Mursī is also attracting votes from non-Islamists who do not want to return to the days before Mubārak was toppled. Revolutionary groups, like the Six April Movement and Kifāyah, endorsed Mursī, not because they think Mursī is the ideal Presidential candidate, but because they don’t want a representative of the old regime (Shafīq) in power.
Advocates in favor of Mursī say that he is in favor of shifting power from the presidency to an elected parliament. The argument goes that once a dictator has fallen, he should be followed up by a system of parliamentary democracy that will increase chances of democratization. Some analysts say that if a dictator falls only to be replaced by a strong president, a new dictatorship may appear. Others say there is no guarantee that Mursī will actually cede power to the parliament.
Sadly, most arguments seem to be based on or influenced by fear for one another.
A third group consists of people who are against both candidates and refuse to vote for either of them. I expect that this could reduce voter turn-out for the second round of elections and thus reduce the political strength of whichever candidate is elected.
What is the position of Egyptian Christians in these first free presidential elections?
The first word that could be used is: Fear of an Islamist takeover. The Freedom and Justice Party attempted to reduce Christian fears during the Parliamentary elections in a number of statements and Mursī has done so during his presidential campaign. However, many Christians do not trust words.
Hānī Labīb notes that several Egyptian media and commentators claimed the majority of Christians voted for Shafīq which has helped create the impression that Christians are anti-Islamist. Despite the accusations and assumptions, the ballots, Labīb notes, didn’t register names so it is impossible to accurately determine the number of Christians who truly voted for Shafīq.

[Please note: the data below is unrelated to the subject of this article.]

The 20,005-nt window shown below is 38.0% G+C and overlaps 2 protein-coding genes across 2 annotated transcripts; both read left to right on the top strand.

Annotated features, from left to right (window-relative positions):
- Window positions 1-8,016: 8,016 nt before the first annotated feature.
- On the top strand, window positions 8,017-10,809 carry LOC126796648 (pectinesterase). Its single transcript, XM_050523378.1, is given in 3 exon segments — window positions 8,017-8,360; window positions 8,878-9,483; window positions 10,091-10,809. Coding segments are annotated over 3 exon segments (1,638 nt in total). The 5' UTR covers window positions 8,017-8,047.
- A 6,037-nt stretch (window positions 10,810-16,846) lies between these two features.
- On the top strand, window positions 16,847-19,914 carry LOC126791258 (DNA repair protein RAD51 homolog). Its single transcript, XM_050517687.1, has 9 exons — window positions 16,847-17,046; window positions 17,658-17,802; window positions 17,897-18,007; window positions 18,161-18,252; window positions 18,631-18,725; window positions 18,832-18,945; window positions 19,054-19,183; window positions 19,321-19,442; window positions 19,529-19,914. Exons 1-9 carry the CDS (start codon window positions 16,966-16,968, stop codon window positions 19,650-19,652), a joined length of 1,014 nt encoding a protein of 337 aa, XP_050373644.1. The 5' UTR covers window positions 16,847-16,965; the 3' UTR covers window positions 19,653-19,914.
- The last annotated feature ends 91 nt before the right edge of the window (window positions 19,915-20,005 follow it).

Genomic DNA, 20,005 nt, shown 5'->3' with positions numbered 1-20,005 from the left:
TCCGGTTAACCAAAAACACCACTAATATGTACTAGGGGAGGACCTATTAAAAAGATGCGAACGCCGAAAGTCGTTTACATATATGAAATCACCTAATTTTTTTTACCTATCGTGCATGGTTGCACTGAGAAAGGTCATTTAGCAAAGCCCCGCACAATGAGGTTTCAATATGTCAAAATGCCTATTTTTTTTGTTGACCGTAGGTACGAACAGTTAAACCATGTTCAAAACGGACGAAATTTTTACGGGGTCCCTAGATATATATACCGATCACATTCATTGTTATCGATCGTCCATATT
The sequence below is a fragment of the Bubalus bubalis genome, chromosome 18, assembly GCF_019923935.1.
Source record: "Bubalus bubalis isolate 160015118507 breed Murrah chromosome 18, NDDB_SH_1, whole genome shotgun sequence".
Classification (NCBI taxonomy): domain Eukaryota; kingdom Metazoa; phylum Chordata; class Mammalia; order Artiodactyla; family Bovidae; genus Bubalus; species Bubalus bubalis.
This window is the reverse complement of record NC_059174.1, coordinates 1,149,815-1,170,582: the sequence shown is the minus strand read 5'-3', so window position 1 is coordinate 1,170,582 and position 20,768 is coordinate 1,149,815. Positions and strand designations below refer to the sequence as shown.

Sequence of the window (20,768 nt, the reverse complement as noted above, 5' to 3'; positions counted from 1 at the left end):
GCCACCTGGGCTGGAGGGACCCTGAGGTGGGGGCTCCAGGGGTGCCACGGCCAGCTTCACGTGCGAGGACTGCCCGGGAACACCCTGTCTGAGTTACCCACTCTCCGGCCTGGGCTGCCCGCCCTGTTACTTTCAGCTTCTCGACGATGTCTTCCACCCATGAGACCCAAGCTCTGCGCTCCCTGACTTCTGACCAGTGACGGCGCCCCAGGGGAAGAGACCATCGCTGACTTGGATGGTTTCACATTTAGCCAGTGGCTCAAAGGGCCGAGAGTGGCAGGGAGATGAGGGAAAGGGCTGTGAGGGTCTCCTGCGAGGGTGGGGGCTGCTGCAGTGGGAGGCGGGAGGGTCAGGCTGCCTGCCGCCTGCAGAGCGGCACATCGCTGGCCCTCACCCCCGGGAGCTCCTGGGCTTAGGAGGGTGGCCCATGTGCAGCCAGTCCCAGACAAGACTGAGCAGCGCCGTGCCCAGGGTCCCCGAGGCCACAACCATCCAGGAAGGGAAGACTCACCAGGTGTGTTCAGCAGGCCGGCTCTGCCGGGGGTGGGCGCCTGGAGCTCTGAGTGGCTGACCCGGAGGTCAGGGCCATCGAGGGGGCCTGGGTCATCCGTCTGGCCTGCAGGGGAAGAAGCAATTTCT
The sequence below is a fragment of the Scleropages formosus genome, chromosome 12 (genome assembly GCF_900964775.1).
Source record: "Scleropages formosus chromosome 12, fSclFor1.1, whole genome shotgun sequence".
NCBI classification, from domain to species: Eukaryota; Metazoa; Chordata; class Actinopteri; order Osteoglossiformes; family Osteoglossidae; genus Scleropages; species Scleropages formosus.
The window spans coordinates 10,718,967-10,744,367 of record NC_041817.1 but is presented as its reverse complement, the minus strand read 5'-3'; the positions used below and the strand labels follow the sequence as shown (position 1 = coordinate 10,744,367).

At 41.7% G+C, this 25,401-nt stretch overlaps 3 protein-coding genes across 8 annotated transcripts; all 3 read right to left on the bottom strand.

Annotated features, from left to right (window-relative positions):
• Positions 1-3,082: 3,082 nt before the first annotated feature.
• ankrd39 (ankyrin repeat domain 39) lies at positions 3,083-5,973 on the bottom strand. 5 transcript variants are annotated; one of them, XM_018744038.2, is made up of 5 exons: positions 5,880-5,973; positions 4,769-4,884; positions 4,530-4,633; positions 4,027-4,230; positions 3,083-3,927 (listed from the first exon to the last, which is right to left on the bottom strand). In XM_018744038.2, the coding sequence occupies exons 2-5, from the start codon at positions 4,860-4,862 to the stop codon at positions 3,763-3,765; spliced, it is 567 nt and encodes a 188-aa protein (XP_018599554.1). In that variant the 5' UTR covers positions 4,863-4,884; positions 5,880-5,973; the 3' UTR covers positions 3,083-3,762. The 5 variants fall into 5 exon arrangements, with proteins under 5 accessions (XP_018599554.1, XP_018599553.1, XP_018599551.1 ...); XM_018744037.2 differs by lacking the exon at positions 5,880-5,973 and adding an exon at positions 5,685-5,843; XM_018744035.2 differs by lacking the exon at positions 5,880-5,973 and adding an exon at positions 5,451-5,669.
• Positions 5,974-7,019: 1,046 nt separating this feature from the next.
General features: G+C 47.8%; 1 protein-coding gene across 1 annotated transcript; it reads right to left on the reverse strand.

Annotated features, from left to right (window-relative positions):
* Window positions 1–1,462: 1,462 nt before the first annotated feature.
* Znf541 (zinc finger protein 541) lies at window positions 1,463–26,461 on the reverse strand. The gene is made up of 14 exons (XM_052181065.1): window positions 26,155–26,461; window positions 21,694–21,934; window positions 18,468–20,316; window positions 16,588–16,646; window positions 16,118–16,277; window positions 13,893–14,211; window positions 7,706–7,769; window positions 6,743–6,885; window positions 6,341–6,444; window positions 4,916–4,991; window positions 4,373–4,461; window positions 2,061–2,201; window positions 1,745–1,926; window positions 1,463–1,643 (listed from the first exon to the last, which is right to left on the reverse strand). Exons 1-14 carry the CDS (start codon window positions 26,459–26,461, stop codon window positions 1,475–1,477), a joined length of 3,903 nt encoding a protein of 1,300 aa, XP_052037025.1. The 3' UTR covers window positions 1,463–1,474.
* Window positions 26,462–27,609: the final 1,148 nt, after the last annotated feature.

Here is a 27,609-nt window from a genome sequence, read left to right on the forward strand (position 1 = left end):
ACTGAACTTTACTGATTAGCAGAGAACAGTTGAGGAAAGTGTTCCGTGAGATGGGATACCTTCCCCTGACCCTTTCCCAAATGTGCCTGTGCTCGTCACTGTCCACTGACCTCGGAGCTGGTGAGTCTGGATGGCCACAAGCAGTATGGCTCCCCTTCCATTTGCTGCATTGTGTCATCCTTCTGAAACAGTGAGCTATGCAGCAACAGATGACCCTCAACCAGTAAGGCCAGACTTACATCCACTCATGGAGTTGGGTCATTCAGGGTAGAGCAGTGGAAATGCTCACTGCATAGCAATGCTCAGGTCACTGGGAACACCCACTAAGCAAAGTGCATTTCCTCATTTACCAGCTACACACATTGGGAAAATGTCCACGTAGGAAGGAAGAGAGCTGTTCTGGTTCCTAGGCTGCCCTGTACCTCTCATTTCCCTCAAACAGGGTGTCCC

One of the rumors goes that Muslim Brothers in some villages in Upper Egypt campaigned with the slogan that a vote for Shafīq would be a vote for church building in your (addressing the electorate) village. While I could not confirm this, if such local campaigning is true, it does not serve to improve relations between Islamists and Christians. I do not think that it serves Christians well to be caught between Freedom and Justice Party/Islamists in general and Shafīq. Local relationships in Egypt are important and help to address tensions which include relations between Islamists and Christians.
Where does Arab-West Report stand in this turmoil?
Inside our office, we are also divided. I still advocate a position of non-partisanship while managing director, Hānī Labīb, has (outside Arab-West Report) endorsed Ahmad Shafīq, not because he favors the old regime, but because he doesn’t want a religious state, Muslim or Christian. If Islamists would win the presidency, this would mean, Labīb says, that Sharia law would likely be implemented.
I believe that there is no doubt that Islamists and sympathizers make up a large segment of the Egyptian population. Estimates based on past elections show that they could attract as many as 7 million Egyptian voters. However, this means that Islamists voters are still a (albeit, large) minority because there are around 50 million total voters. During the parliamentary elections the overall voter turn-out was 54 %. During the first round of the presidential elections only 46 % of registered voters have cast their ballots. The voter turn-out in the second round is expected to be lower. But even with a voter turn-out of 20 million or 40 % Islamists would be in a minority.